Sweden is heavily dependent on foreign trade. As the domestic market is small, a large foreign market is necessary in order to continue to produce highly developed goods and services. In addition, Sweden has large assets of important raw materials that are lacking in most European countries, which has stimulated trade with countries in the immediate area.
Sweden’s foreign trade has increased in line with the economic development in other parts of the world and the business world is increasingly globalized and long-distance trade strengthened. World trade liberalization has also contributed to increased foreign trade.
Sweden now exports goods and services at a value equivalent to 45 percent of GDP. The proportion is higher now than it was in the early 1990s, although it declined during the financial crisis of 2008–09 and has fluctuated somewhat since then. The share of services in total exports has increased since the 1990s and in 2014 was just over 30 percent of exports’ share of GDP.
The trade balance
Since the beginning of the 1990s, export revenues have been greater than import costs and the trade balance has been positive. The surplus grew until 2006 but has since shrunk.
Workshop products are the most important commodity group in foreign trade. They account for about 45 percent of export revenue and almost as much of import costs. Machines, electronics, telecommunications equipment, cars and other means of transport and metal products are marked in both exports and imports. A weak trend in the 2000s has been a declining share of the workshop products in the export value.
A large part of Sweden’s exports consist of processed products from the basic industries, ie paper and wood products from the forest industry and steel, iron and metals from the steel and mining industries. The chemical industry is also export-oriented; pharmaceuticals and plastics produce large export earnings. Raw materials such as agricultural products, timber and ores accounted for most of the exports until about 1900. Then a rapid change in the composition of commodities began in parallel with Sweden’s industrialization. Increasingly processed industrial products have been exported, especially products from the engineering industry, and now raw materials account for just under 7 percent of the export value.
Within imports, fossil fuels (mainly crude oil), refined oil products and electricity have been a major item for many decades, but oil dependency has decreased. In 1980, these products accounted for 20 percent of the total import value, in 2014 for 14 percent. Conversely, net imports of food increase every year, and prominent items in the imports are fruits, meats and beverages. Even greater is the import of seafood, but most of it is sold on to third countries.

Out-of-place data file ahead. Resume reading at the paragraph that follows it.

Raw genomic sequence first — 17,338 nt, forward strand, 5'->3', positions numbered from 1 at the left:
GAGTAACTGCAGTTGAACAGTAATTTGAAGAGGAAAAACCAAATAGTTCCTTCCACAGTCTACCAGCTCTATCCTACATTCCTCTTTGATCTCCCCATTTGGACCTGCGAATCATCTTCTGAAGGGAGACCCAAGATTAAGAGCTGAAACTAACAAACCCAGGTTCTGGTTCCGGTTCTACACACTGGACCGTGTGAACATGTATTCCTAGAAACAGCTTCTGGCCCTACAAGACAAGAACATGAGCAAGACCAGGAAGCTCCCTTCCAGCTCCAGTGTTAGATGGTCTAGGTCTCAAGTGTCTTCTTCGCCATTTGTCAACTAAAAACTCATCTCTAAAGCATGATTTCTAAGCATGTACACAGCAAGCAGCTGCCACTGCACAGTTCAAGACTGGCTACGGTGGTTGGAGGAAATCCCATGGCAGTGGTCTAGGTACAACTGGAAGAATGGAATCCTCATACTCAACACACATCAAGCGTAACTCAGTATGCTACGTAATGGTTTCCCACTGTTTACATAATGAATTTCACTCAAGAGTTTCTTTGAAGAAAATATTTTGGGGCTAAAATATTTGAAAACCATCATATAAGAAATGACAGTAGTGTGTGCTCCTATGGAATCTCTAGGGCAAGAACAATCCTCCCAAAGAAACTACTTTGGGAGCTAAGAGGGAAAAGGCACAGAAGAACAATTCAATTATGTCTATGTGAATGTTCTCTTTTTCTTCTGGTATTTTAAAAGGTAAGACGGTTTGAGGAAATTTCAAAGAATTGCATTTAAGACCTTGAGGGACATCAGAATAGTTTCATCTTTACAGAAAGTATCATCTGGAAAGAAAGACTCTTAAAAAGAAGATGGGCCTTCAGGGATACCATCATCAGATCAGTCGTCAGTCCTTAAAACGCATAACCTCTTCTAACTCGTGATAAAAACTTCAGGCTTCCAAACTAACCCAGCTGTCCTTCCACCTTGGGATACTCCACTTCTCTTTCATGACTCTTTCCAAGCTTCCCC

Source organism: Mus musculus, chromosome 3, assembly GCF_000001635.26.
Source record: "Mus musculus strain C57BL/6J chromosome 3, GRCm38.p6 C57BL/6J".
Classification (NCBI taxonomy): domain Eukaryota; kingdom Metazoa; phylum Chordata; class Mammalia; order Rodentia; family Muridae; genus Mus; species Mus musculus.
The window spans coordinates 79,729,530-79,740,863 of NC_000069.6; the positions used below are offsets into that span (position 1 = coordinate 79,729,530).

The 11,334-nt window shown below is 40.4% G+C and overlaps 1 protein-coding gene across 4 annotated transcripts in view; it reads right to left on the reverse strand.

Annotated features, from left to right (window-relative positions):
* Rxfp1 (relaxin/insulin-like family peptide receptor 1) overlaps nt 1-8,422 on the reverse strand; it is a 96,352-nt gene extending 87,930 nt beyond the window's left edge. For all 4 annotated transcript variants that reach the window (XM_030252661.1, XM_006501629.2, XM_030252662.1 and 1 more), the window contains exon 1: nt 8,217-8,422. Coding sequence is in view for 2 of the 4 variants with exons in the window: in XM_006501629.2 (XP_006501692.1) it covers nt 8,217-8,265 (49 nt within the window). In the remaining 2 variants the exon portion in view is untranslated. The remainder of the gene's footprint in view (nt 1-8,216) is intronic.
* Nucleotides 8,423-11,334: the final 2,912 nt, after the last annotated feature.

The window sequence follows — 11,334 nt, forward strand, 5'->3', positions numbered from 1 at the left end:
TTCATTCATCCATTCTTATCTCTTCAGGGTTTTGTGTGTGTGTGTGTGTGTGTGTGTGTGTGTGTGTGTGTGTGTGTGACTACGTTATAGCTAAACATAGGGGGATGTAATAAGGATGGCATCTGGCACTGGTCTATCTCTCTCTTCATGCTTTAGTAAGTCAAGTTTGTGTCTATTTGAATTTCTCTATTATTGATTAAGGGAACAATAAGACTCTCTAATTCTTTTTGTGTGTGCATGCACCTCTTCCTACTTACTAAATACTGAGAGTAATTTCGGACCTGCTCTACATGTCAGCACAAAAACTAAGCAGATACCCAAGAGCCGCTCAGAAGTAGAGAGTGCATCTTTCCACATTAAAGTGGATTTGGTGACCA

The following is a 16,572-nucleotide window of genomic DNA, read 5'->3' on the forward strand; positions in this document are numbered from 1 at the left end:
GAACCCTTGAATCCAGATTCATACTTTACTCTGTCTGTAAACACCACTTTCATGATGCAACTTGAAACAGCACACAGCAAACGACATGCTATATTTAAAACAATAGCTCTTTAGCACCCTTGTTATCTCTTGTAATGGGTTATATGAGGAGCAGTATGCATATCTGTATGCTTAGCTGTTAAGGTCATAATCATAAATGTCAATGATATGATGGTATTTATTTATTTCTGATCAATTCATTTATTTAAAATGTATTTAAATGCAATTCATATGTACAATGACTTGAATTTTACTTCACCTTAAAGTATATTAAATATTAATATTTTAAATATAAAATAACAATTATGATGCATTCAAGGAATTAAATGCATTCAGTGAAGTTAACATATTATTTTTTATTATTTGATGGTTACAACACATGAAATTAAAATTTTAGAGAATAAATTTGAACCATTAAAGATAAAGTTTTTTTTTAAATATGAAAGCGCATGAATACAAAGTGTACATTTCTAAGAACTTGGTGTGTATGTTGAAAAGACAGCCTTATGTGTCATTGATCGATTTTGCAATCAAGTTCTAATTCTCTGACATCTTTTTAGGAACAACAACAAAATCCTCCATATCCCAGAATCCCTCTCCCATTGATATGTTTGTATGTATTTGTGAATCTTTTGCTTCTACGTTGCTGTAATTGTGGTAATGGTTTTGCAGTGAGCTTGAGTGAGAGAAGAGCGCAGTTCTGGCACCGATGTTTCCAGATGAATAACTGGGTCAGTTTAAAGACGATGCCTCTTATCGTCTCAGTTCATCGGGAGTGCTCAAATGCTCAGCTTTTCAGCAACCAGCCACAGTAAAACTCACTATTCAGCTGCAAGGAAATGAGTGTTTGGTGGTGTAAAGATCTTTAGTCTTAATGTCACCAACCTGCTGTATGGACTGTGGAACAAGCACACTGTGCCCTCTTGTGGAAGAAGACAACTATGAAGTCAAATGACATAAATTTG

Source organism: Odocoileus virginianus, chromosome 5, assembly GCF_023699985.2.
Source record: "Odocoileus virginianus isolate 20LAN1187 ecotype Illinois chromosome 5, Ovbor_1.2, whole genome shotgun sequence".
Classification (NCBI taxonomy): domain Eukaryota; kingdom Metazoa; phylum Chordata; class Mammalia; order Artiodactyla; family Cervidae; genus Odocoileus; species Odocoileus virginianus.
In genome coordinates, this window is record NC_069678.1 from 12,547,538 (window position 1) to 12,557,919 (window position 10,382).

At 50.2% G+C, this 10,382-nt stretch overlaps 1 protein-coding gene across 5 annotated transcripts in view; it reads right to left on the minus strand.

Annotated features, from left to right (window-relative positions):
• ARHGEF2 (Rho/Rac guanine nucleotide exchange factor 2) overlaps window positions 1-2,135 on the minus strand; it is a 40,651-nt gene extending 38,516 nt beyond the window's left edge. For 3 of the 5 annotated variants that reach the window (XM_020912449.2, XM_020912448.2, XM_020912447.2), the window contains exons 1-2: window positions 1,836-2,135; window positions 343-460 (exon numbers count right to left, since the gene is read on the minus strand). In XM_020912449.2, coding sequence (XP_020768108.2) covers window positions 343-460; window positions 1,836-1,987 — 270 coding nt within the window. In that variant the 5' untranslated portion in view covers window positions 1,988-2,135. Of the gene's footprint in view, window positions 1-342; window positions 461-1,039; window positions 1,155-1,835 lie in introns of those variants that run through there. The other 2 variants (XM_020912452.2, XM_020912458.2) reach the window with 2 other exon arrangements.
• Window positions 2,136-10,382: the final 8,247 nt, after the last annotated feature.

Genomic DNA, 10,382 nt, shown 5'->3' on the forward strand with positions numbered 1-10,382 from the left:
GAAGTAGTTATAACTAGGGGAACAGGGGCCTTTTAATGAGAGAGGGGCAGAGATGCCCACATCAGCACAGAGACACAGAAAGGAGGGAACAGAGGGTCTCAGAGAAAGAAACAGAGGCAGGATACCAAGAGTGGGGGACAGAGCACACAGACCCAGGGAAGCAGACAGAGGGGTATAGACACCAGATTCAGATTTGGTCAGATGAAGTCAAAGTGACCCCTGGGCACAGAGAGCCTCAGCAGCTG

The services balance
The balance of services was negative until 2005 and mainly comprised travel. But already in the years after the turn of the 2000, a sharp increase had begun in the service trade, and it continued until 2014. The main explanation is a rapidly growing trade in data and information services and other business and consulting services. The service trade also includes other technical services, patents, licenses for manufacturing goods and cross-border insurance as well as tourism, business travel and transport. Foreign visitors’ consumption in Sweden is counted as service exports, while costs when residents of Sweden visit abroad are registered as service imports.
Foreign trade in goods is mostly done with countries in Europe, especially with the EU and Norway; almost three quarters of the goods exports go to countries in Europe. In recent years, trade has increased with countries in Asia, primarily China. Trade with the United States is small, as with other parts of the world.
In terms of individual countries, Germany and Norway are Sweden’s two largest goods export markets and also the countries from which we import the most.
According to Countryaah website, national day of Sweden is every June 6th.
Area: 450,295 km2 (world ranking: 55)
Population density: 22 per km2 (as of 2017, world ranking: 89)
Official languages: Swedish
Gross domestic product: 477.9 billion euros; Real growth: 2.4%
Gross national product (GNP, per resident and year): 52,590 US$
Currency: 1 Swedish krona (skr) = 100 ore
Rauchstr. 1, 10787 Berlin
Telephone 030 505060,
Fax 030 50506789
Head of State: Carl XVI. Gustaf, Head of Government: Stefan Löfven, Exterior: Margot Wallström
National Day: 6.6. (Flag day: the Wasa dynasty took office in 1523)
State and form of government
Constitution of 1975
Parliament: Reichstag (Riksdag) with 349 members, election every 4 years.
Suffrage from 18 years of age
Population: Sweden, last census 2011: 9,482. 855 residents
approx. 500,000 Swedes and 20,000 Sámi (Sami)
foreigners in 2017: 8.4%
Cities (with population): (as of 2016) Stockholm 935,619 residents (A 2.3 million), Gothenburg 556,640, Malmö 328,494, Uppsala 214,559, Linköping 155.817, Västeras 147.420, Örebro 146.631, Helsingborg 140.547, Norrköping 139.363, Jönköping 135.297, Umea 122.892, Lund 118.542
Religions: 66% Evangelical Lutheran Church of Sweden, 6% Muslims, 2% Catholics and others; Minorities from Protestant free churches, Jews and others (as of 2006)
Languages: Swedish; Recognized minority languages: Finnish, Meänkieli, North Sami, Lule Sami, South Sami, Romani, Yiddish
Employed by economic sector,
agriculture. 2%, industry 18%, business 80% (2017)
Unemployment (in% of all labor force): 2017: 6.7%
Inflation rate (in%): 2017: 1.9%
Foreign trade: import: 136.3 billion euros (2017); Export: 135.5 billion euros (2017)